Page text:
Fight overdraft fees: How to outsmart your bank and never pay penalties again


All you wanted was a Diet Coke, but you didn’t have any cash. So you whipped out your debit card and went on your way.

Little did you realize that last night’s pub crawl drained your checking account, dropping your balance to $0.53. Good thing you had the foresight to get overdraft coverage from your bank, right? That ensured your transaction was accepted even though your checking account was nearly empty.

Here's the catch. Your bank charged you a fee — typically about $33, according to a Bankrate report — just so you could avoid the embarrassment of having the purchase declined. That means you just bought yourself a $35 soda.

How. Did. This. Happen?

Overdraft "protection" isn't worth the price

Your financial institution probably offers an overdraft protection service, which might also be referred to as overdraft privilege, overdraft protection or courtesy pay. The service allows you to make transactions on your account even if you don’t have enough money to pay for them.

Of course, nothing in life is free — and boy, this isn’t either. In fact, this service is downright expensive, considering the median overdraft fee we previously mentioned.

Depending upon your account's terms, your financial institution can allow for multiple transactions during times when funds are not available, with the overdraft fee charged for each separate transaction. That could add up to hundreds of dollars if you don't realize you're overdrawn.

... So, don't opt in

Banks want to give you overdraft protection because they make literally billions of dollars off this optional service. According to a CNNMoney analysis, the top three banks alone made $6.4 billion from ATM and overdraft fees in 2016.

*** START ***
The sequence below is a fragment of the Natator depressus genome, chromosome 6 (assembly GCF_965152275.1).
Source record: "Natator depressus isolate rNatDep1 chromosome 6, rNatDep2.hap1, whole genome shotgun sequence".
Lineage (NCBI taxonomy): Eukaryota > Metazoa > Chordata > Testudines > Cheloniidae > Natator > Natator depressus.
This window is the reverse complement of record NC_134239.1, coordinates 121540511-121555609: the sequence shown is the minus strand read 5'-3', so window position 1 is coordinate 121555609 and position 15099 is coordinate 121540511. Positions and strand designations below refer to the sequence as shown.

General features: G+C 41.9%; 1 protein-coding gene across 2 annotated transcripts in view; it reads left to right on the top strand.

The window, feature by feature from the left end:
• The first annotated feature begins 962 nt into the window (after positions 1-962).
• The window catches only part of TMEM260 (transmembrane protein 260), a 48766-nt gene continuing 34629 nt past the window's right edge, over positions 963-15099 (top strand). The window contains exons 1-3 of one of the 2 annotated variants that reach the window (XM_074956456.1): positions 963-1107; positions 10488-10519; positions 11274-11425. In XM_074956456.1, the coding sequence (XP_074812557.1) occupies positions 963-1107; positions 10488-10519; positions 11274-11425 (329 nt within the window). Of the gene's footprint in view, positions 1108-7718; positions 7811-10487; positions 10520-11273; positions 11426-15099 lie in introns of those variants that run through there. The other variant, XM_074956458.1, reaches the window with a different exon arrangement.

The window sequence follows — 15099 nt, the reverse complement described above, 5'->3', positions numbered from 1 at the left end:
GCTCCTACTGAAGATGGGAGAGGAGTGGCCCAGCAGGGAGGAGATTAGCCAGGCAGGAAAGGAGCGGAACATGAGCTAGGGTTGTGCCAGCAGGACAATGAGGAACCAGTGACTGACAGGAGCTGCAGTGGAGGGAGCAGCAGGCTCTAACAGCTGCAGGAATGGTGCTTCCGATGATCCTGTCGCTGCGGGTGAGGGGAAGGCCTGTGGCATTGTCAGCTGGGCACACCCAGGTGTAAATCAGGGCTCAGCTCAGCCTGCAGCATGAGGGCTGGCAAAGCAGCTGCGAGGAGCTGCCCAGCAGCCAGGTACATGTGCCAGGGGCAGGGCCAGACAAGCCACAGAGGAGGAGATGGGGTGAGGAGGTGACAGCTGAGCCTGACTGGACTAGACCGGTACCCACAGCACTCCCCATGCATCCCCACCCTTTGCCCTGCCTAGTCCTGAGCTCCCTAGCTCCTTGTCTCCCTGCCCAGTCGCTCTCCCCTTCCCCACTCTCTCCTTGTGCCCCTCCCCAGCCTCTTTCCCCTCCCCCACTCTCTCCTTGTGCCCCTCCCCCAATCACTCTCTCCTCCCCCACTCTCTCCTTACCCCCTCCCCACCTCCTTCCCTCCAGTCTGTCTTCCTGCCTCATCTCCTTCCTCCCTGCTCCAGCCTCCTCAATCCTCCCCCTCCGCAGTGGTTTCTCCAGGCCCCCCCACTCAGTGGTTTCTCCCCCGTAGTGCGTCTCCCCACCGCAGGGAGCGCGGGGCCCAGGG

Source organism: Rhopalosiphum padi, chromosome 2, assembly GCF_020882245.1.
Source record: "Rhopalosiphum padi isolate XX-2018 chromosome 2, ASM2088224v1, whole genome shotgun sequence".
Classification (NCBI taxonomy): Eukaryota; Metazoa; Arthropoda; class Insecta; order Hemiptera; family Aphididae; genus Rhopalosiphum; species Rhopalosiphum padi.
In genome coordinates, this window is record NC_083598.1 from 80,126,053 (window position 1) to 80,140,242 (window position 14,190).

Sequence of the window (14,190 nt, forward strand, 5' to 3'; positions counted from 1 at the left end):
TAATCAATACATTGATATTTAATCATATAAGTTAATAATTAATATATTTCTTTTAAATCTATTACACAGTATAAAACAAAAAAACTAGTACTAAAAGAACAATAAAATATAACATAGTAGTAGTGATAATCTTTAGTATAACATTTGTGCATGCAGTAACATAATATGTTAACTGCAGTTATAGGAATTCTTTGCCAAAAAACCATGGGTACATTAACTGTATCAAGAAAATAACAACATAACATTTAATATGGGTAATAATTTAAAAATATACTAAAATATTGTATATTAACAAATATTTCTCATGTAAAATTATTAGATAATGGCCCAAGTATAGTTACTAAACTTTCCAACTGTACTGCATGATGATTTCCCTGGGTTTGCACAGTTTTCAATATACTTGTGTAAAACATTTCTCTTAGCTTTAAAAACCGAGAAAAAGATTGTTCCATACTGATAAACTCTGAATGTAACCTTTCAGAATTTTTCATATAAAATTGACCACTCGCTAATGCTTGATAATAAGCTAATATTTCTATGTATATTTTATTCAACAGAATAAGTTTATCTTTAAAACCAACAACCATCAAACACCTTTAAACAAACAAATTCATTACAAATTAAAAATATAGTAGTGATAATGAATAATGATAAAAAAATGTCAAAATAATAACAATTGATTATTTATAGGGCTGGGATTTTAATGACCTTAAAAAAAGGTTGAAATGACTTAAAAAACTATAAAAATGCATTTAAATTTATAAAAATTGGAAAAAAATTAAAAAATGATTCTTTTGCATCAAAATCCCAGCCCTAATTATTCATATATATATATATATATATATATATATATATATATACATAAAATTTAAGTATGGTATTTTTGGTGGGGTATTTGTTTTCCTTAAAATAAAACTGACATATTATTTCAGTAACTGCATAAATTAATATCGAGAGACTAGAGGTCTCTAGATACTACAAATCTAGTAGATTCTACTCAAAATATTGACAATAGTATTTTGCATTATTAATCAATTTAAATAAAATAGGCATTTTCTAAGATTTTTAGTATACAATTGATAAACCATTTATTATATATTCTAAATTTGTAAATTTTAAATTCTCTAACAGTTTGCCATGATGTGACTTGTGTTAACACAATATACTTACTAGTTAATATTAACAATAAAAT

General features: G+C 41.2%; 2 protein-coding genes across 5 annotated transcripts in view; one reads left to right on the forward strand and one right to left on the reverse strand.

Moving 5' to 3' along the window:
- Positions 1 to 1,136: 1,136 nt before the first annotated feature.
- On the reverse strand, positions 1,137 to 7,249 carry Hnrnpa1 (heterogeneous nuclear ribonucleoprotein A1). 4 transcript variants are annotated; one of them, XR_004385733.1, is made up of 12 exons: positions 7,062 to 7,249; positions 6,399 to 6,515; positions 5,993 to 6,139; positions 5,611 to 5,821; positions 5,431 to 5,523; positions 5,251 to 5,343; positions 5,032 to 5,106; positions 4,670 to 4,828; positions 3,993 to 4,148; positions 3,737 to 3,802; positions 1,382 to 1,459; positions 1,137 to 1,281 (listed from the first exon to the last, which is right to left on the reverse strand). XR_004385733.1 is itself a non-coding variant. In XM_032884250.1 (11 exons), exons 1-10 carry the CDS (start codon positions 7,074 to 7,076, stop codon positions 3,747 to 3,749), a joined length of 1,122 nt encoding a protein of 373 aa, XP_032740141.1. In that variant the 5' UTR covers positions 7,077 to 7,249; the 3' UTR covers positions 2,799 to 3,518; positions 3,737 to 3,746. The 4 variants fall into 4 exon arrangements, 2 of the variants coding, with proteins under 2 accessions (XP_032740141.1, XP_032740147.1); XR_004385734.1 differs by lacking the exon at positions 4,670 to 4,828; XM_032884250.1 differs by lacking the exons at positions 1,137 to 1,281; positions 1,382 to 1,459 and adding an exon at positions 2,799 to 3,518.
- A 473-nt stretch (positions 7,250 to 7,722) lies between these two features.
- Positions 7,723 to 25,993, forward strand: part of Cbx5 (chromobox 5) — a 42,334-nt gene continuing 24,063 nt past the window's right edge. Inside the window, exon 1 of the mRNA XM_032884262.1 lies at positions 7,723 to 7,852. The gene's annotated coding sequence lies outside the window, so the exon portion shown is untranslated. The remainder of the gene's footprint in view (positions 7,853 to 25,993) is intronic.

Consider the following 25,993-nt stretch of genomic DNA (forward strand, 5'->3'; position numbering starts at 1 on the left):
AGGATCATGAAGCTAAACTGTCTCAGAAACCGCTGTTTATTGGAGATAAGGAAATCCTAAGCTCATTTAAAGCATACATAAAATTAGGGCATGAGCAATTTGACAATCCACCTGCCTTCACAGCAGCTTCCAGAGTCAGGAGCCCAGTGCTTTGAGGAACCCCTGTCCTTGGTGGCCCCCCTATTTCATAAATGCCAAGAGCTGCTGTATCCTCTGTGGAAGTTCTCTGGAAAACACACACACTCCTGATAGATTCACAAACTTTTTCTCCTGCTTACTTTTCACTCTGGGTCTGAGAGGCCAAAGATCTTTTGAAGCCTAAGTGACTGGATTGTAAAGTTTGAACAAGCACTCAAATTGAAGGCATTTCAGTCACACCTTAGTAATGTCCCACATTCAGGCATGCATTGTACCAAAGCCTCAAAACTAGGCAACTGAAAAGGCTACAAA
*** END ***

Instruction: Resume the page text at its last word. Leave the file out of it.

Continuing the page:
But banks can't force you to get this service. Since 2010, bank customers and credit union members have to sign an "opt-in" agreement to provide for overdraft coverage for ATM and debit card transactions. By not opting in, your  transaction is simply declined if you don't have the funds. 

"You must be extremely careful if you decide to opt in for courtesy pay," Mike Schenk, vice president of economics for the Credit Union National Association, told Mic. "Have a conversation with your financial institution and read the disclosures to know how often the fee can be applied. Ask what would happen if you were to conduct multiple transactions over a period of time when you don’t have enough money in your account."

You can even get overdraft fees waived

So you got slammed with an overdraft fee. The good news is you may not have to pay it. Start by calling up your bank and politely asking to have the fee waived.

"Regardless of the barricades your bank representative might put up to deny your request for a waiver, press on with kindness," Michael Galvis at GoBankingRates advised. 

If a straightforward request doesn't work, focus on what a good customer you've been over the years. You could also try visiting your bank branch in person and making an appeal — or just call again and speak to a different rep.

Here's how to never pay overdraft fees again

If you've been stuck with overdraft fees, you've not alone: One in 10 people between the ages of 18 and 25 incur more than 10 overdrafts per year, according to a 2014 study from the Consumer Financial Protection Bureau. On average, opted-in customers of all ages pay more than $250 annually in overdraft and insufficient fund fees.

Don't be one of these people.

Download and use your bank's online app. Not only does it provide quick and easy access to your account balance at all times, you can also receive automatic notifications if your account balance drops below a certain amount.

Next, link multiple accounts to avoid overdraft fees. "If you perform a transaction and there isn’t enough money in your checking account, you can have money automatically taken from savings or another account to cover the charge," Schenk said.

Not happy with your bank's overdraft policies? It may be time time to find a new one. 

"Compare banks and credit unions," Schenk said. "Credit unions typically have lower fees and better rates, so it’s always important to comparison shop."

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